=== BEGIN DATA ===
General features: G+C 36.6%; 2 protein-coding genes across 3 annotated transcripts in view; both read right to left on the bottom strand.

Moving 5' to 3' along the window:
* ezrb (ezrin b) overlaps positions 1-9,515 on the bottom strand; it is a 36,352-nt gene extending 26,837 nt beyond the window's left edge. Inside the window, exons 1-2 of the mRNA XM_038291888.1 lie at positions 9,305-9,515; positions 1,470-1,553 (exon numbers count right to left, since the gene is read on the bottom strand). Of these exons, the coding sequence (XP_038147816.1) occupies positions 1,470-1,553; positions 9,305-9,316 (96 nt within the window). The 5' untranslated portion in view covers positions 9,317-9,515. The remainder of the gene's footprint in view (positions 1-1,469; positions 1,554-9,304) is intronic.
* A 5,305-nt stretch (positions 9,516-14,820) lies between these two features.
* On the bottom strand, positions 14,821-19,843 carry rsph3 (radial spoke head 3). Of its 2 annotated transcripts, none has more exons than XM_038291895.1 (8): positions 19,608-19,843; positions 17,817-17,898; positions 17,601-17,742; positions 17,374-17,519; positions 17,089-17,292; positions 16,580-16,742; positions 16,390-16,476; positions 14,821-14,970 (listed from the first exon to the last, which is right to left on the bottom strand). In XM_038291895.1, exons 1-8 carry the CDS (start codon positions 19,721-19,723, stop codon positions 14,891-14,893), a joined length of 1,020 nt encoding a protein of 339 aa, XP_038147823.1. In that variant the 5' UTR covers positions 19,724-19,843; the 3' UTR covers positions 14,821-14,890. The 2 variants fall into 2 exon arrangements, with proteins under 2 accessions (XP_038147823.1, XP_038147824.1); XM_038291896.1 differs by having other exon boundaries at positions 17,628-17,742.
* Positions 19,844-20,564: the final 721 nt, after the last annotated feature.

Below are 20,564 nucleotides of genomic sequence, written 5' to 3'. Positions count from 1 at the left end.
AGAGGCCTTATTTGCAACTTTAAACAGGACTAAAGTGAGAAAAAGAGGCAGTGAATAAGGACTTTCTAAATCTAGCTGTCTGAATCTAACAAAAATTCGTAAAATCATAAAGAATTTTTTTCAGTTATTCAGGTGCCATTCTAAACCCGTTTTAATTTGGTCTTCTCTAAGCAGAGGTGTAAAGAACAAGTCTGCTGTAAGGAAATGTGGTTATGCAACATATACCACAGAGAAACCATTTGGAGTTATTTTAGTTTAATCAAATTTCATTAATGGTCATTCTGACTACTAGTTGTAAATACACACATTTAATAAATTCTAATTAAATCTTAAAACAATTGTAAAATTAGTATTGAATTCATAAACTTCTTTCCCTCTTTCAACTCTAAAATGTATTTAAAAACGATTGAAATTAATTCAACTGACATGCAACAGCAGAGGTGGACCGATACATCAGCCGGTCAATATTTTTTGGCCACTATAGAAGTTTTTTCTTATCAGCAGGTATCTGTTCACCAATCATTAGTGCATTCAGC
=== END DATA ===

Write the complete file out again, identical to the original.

General features: G+C 36.6%; 2 protein-coding genes across 3 annotated transcripts in view; both read right to left on the bottom strand.

Moving 5' to 3' along the window:
* ezrb (ezrin b) overlaps positions 1-9,515 on the bottom strand; it is a 36,352-nt gene extending 26,837 nt beyond the window's left edge. Inside the window, exons 1-2 of the mRNA XM_038291888.1 lie at positions 9,305-9,515; positions 1,470-1,553 (exon numbers count right to left, since the gene is read on the bottom strand). Of these exons, the coding sequence (XP_038147816.1) occupies positions 1,470-1,553; positions 9,305-9,316 (96 nt within the window). The 5' untranslated portion in view covers positions 9,317-9,515. The remainder of the gene's footprint in view (positions 1-1,469; positions 1,554-9,304) is intronic.
* A 5,305-nt stretch (positions 9,516-14,820) lies between these two features.
* On the bottom strand, positions 14,821-19,843 carry rsph3 (radial spoke head 3). Of its 2 annotated transcripts, none has more exons than XM_038291895.1 (8): positions 19,608-19,843; positions 17,817-17,898; positions 17,601-17,742; positions 17,374-17,519; positions 17,089-17,292; positions 16,580-16,742; positions 16,390-16,476; positions 14,821-14,970 (listed from the first exon to the last, which is right to left on the bottom strand). In XM_038291895.1, exons 1-8 carry the CDS (start codon positions 19,721-19,723, stop codon positions 14,891-14,893), a joined length of 1,020 nt encoding a protein of 339 aa, XP_038147823.1. In that variant the 5' UTR covers positions 19,724-19,843; the 3' UTR covers positions 14,821-14,890. The 2 variants fall into 2 exon arrangements, with proteins under 2 accessions (XP_038147823.1, XP_038147824.1); XM_038291896.1 differs by having other exon boundaries at positions 17,628-17,742.
* Positions 19,844-20,564: the final 721 nt, after the last annotated feature.

Below are 20,564 nucleotides of genomic sequence, written 5' to 3'. Positions count from 1 at the left end.
AGAGGCCTTATTTGCAACTTTAAACAGGACTAAAGTGAGAAAAAGAGGCAGTGAATAAGGACTTTCTAAATCTAGCTGTCTGAATCTAACAAAAATTCGTAAAATCATAAAGAATTTTTTTCAGTTATTCAGGTGCCATTCTAAACCCGTTTTAATTTGGTCTTCTCTAAGCAGAGGTGTAAAGAACAAGTCTGCTGTAAGGAAATGTGGTTATGCAACATATACCACAGAGAAACCATTTGGAGTTATTTTAGTTTAATCAAATTTCATTAATGGTCATTCTGACTACTAGTTGTAAATACACACATTTAATAAATTCTAATTAAATCTTAAAACAATTGTAAAATTAGTATTGAATTCATAAACTTCTTTCCCTCTTTCAACTCTAAAATGTATTTAAAAACGATTGAAATTAATTCAACTGACATGCAACAGCAGAGGTGGACCGATACATCAGCCGGTCAATATTTTTTGGCCACTATAGAAGTTTTTTCTTATCAGCAGGTATCTGTTCACCAATCATTAGTGCATTCAGC